Old stone irrigation channels in Yangmingshan National Park used by generations of local residents are under threat from ill-conceived drainage plans, according to environmentalists and officials.
Yeh Pin-yu (
The six channels are near Chungho Village, which sits beside the Yang-jin Highway and is home to dozens of villagers.
According to Yeh, some residents said such ancient irrigation channels, which deliver river water to low-lying fields, were built more than 100 years ago, before Japan colonized Taiwan at the end of the 19th century.
But three of the channels have now been marred by the additions of cement ditches to divert water from the channels. The first concrete drains were erected more than a year ago. The third was recently completed.
On Sunday, researchers, environmentalists and officials from the Yangmingshan National Park Administration inspected the construction site, where they saw that the cement had already set.
"We don't understand why the government did not consider ecological conservation and cultural preservation," Yeh said.
She said that such historic treasures deserve to be preserved and her society has worked with many other groups and ecological experts in a bid to halt the construction.
"Farming families there still keep traditional way of life, Bayan Area looks more natural and quiet compared to other scenic spots in the national park," Yeh said.
Activists said that financial support from the park's administration and Jinshan Township Office has been spent arbitrarily on building roads and cement escape canals without considering ecological conservation.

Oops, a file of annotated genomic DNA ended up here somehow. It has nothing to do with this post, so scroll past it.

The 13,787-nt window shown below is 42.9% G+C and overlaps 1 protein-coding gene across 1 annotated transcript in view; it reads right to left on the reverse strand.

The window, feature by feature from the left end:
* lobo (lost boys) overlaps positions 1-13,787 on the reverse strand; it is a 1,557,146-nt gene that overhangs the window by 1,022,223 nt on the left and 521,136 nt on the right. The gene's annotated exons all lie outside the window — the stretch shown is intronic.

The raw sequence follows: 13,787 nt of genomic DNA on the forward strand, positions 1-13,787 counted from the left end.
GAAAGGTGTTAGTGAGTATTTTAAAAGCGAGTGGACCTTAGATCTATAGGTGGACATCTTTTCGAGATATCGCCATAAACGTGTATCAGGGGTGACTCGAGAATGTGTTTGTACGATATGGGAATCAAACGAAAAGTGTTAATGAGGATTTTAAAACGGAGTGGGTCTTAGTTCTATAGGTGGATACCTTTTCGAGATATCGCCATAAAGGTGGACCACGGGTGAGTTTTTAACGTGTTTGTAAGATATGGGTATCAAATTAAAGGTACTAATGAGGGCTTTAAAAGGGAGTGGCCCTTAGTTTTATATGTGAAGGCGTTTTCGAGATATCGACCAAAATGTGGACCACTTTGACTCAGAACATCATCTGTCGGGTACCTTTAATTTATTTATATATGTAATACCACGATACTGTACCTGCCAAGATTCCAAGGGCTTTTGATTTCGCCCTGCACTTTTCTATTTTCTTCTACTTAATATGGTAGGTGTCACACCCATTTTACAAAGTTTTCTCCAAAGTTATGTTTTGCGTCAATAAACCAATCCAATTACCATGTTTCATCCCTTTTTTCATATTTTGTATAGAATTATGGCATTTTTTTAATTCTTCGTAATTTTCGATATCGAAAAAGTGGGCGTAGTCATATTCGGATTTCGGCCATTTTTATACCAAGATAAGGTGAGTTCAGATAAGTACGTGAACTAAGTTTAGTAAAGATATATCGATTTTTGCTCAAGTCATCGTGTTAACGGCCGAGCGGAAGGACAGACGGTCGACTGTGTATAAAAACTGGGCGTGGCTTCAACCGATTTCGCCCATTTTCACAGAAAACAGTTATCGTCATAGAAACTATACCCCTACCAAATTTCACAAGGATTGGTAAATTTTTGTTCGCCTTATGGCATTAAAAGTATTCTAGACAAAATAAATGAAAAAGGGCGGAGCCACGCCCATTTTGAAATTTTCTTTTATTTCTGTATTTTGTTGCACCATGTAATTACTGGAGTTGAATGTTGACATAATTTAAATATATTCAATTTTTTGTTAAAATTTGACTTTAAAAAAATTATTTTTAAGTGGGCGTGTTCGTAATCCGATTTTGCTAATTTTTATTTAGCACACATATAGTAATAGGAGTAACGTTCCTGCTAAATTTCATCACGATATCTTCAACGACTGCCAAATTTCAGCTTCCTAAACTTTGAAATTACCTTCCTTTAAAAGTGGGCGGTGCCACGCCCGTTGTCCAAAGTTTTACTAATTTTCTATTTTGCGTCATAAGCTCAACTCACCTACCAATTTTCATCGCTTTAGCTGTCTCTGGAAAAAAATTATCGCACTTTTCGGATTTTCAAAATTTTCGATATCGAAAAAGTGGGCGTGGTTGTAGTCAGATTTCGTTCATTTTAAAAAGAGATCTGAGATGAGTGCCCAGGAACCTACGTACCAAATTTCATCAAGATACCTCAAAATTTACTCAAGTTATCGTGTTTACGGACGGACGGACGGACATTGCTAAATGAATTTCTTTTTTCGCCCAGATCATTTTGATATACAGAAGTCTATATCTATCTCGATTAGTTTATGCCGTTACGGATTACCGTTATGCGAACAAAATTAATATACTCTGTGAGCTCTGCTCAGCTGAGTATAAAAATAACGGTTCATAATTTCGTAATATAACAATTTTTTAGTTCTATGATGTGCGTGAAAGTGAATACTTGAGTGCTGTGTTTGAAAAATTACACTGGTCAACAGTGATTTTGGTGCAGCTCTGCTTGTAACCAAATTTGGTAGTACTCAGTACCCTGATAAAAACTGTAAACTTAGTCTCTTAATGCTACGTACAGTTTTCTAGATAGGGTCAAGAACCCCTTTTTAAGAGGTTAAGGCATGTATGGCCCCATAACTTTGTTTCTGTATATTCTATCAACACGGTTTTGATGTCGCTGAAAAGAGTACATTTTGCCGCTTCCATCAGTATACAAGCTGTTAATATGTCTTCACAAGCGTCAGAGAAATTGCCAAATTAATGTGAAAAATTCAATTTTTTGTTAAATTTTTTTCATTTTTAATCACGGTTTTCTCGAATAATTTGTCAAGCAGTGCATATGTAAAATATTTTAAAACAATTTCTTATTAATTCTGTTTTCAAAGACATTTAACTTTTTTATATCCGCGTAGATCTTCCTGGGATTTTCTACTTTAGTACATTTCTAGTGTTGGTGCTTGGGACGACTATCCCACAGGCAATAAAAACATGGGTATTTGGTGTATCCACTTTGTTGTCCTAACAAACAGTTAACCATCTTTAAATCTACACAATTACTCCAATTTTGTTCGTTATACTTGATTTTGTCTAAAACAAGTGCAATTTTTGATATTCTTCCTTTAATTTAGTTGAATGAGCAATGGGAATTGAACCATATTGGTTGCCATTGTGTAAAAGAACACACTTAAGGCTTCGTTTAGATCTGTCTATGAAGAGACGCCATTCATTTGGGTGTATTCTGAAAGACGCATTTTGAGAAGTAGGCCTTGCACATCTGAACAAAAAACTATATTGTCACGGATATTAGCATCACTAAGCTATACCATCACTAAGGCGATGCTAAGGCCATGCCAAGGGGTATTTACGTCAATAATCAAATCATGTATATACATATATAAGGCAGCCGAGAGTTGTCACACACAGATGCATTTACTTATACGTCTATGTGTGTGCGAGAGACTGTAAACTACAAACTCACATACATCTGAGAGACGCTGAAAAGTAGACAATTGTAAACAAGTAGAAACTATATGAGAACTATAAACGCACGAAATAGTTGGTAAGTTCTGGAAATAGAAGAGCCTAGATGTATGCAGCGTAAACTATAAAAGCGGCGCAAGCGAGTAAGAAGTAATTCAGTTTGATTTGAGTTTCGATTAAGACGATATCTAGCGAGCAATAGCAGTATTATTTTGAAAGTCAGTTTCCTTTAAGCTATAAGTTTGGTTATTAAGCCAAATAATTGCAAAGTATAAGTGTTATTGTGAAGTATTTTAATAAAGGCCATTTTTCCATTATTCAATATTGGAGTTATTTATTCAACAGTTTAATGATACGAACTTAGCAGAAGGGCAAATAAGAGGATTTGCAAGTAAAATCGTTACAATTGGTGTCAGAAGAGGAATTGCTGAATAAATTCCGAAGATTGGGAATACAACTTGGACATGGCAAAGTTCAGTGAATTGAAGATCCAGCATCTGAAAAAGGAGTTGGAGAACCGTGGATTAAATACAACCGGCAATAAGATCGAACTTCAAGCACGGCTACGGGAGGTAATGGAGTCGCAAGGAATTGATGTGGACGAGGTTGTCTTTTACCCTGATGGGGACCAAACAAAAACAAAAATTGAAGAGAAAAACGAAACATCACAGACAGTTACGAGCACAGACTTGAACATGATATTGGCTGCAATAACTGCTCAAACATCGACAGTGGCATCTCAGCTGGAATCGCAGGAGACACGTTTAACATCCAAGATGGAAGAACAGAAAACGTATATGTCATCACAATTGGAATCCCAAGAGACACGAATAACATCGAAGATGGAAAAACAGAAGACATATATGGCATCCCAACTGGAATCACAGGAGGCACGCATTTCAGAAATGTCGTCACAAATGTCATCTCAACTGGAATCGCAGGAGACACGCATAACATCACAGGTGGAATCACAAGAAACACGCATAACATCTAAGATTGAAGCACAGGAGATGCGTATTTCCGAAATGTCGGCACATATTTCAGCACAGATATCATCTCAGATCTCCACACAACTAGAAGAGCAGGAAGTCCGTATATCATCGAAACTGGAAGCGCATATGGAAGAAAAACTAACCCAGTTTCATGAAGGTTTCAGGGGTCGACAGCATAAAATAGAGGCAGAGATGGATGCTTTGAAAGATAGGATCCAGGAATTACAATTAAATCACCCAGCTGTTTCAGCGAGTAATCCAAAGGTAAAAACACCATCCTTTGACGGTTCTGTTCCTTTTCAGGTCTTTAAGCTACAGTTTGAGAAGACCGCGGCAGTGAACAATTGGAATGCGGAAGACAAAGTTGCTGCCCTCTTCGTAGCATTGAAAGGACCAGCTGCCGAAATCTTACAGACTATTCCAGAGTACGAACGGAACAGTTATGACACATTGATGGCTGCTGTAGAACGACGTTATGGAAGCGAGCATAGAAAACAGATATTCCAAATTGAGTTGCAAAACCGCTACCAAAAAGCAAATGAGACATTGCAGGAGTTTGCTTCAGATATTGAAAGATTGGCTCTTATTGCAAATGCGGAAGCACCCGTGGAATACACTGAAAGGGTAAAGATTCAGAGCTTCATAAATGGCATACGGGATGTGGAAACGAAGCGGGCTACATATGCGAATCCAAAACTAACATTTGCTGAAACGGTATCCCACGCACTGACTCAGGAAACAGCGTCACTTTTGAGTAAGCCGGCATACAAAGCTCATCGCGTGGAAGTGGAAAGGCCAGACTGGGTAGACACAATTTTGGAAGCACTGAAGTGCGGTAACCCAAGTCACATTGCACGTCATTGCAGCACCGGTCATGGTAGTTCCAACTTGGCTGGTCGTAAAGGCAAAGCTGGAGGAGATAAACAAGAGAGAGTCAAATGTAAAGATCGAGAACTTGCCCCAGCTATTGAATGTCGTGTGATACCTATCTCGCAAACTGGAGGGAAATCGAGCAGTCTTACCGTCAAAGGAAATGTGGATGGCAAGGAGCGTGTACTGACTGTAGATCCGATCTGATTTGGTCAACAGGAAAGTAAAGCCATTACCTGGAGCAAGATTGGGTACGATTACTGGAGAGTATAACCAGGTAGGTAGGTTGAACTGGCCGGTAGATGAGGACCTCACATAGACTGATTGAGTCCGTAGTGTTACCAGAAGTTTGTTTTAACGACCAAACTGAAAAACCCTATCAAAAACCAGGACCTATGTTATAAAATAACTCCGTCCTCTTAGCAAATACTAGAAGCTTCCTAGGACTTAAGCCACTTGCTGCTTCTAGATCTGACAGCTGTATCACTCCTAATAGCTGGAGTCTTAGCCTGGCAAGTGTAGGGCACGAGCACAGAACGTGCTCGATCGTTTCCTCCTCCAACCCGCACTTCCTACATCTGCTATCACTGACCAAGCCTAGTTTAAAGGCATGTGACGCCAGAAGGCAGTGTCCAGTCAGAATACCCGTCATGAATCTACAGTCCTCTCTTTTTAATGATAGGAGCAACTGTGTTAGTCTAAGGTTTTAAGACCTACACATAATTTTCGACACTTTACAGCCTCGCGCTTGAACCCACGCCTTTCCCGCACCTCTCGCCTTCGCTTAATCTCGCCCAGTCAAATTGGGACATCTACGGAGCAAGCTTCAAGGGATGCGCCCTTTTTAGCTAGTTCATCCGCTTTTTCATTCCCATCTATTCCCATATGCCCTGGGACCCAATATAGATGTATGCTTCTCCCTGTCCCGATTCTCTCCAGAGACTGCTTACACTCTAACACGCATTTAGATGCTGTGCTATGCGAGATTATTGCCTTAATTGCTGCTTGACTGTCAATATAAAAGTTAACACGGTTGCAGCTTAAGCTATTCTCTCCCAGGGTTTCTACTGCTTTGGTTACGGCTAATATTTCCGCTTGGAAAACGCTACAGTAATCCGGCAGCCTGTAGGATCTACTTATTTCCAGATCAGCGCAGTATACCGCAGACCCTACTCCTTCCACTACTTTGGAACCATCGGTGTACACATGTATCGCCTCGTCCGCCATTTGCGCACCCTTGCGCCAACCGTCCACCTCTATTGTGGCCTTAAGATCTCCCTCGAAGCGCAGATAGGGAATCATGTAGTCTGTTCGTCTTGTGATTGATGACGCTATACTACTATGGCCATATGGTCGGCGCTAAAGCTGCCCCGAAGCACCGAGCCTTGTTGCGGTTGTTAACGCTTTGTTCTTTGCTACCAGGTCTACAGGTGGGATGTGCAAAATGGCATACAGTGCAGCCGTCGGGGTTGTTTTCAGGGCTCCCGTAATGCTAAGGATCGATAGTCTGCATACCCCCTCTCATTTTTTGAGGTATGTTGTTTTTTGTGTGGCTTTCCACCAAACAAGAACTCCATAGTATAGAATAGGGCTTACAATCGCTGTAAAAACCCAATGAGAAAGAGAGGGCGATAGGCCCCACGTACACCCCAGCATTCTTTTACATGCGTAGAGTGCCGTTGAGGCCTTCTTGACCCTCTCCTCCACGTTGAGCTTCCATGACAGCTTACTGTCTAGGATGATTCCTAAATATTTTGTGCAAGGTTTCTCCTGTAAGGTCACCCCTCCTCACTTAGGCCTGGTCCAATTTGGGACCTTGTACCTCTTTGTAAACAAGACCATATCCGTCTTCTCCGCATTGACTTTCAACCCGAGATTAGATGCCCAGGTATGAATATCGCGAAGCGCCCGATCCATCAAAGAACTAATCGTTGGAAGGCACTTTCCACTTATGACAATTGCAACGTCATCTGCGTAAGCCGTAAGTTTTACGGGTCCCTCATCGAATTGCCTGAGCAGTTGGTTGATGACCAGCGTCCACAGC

The construction of two sections of cement escape canals was co-financed by the Jinshan Township Office and the park administration. Yangmingshan National Park Headquarters Secretary Chan Te-shu (
"We will soon invite experts to review the construction and come up with remedial measures," Chan said.
According to Chan, farmers in the area had asked for the drainage construction. Most of them used to make their living as rice farmers but now concentrate on growing flowers because they are more profitable.
"So they said their fields do not need so much water from the irrigation channels. That's why they asked the local township office to finance the drainage construc-tion," Chan said.
Chan said the park administration gave the township office NT$1.5 million this year for construction projects to beautify the landscape. The drainage canal, which cost about NT$100,000, was one such project. However, the poor quality of the construction disappointed not only conservationists but also park officials.
Chan said that workshops for construction designers and engineers will be held next year to avoid similar tragedies.
"If they cannot design their projects based on ecological concerns, we won't support any construction inside the park," Chan said.